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Reviewed by:
  • American Treasures from the New Zealand Film Archives
  • Kirsten Moana Thompson (bio)
American Treasures from the New Zealand Film Archives DVD distributed by the National Film Preservation Foundation/Image Entertainment , 2013

New Zealand has long been a nation of avid moviegoers. In 1915, there were 165 theaters in a population of just over a million people, and by 1928, there were 612 theaters: nearly one for every twenty-two hundred Kiwis.1 During the First World War, American comedies, romances, and newsreels dominated the top box office as the war eliminated competitors from the marketplace. New Zealand productions like The Kid from Timaru (Barry Marschel, 1917) and the later Birth of New Zealand (Harrington Reynolds, 1922) struggled to survive in a market dominated by American film, and by 1928, a voluntary quota for British films was introduced with the Cinematograph Films Act. New Zealand was a settler nation, styling itself as the “Britain of the South Seas.” In 1901, it created the Department of Tourist and Health Resorts, the first government tourism agency of its kind in the world, which attracted such overseas filmmakers as Alexander Markey (Under the Southern Cross, 1929; Hei Tiki, 1935) and Gaston Méliès (Georges’s brother), who portrayed New Zealand’s landscape and Maori culture as interchangeable exotic commodities in The River Wanganui, The Maoris of New Zealand, and Loved by a Maori Chieftess (all Méliès, 1913).

In 2009, the New Zealand Film Archive (NZFA) began a relationship with the National Film Preservation Foundation (NFP) that resulted in the restoration and return of 176 American titles produced between 1898 and 1929 that were discovered in NZFA vaults, many that had not survived anywhere else in the world. Some of this collection began to appear on Treasures 5: The West, but now thirteen titles from the larger collection debut on American Treasures from the New Zealand Film Archive, with excerpts of others also available on the NFP’s website.2 This DVD is a real stunner, including the earliest extant films directed by Mabel Normand (Won in A Cupboard, 1914) and Alfred Hitchcock (The White Shadow; Balcon, Freedman, and Saville, 1924). It also includes a previously lost John Ford feature Upstream (Fox Film, 1927) and a trailer for another (Strong Boy, 1929), along with industrial films, news-reels, serials, cartoons, travelogues, previews, and comedies.3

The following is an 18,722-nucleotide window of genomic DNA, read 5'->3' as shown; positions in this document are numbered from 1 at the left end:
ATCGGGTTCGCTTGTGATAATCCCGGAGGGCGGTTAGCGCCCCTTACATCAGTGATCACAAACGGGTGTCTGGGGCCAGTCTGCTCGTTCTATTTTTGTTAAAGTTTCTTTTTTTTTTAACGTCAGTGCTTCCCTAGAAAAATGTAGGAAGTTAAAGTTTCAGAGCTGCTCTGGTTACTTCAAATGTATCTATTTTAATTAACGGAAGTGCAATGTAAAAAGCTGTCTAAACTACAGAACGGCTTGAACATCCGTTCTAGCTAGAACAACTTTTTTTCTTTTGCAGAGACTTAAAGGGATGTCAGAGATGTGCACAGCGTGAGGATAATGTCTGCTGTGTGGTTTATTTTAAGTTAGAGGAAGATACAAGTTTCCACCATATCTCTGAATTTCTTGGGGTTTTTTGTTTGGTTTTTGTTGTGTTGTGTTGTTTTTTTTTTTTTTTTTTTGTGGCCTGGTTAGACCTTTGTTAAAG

Alfred Hitchcock was the writer, set designer, editor, and assistant director for Graham Cutts on The White Shadow, starring Clive Brook and Betty Compson. Hitchcock worked with Cutts on five pictures, starting with Woman to Woman in 1923. Named “the best American picture made in England” by the Daily Express,4 the success of Woman to Woman prompted producers Victor Saville and Michael Balcon to cast Compson in another Parisian-set picture, but sadly, according to Balcon, White Shadow “was as big a flop as [End Page 103] Woman to Woman had been a success.”5 After the British distributor withdrew funding because of the film’s financial failure, Balcon, Freedman, and Saville went out of business, which led to the subsequent formation of Gainsborough Pictures. This company would produce two more Cutts–Hitchcock films, The Prude’s Fall (aka Dangerous Virtue, 1924), Die Prinzessin und der Geiger (aka The Blackguard, 1925), and Hitchcock’s first solo feature, The Pleasure Garden (1925).

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Image of Betty Compson as Nancy in The White Shadow (Graham Cutts and Alfred Hitchcock, 1924). Printed with permission from the National Film Preservation Foundation.

The White Shadow’s first three (of six) surviving reels premiered in 2011 at the Academy of Motion Pictures Arts and Sciences with an evocative new score of percussive claves and pizzicato violin by Michael Mortilla that nicely complements Claude L. McDonnell’s striking compositions and cinematography. It tells the story of twins Georgina and Nancy Brent (Betty Compson) juxtaposing good Georgina in “Little Mary” hair with wicked Nancy, the “girl without a soul,” in, naturally, a modern bob. These moral opposites are expressed in racialized terms, with the opening intertitle claiming “just as the sun casts a dark shadow so does the soul cast its shadow of white, reflecting a...


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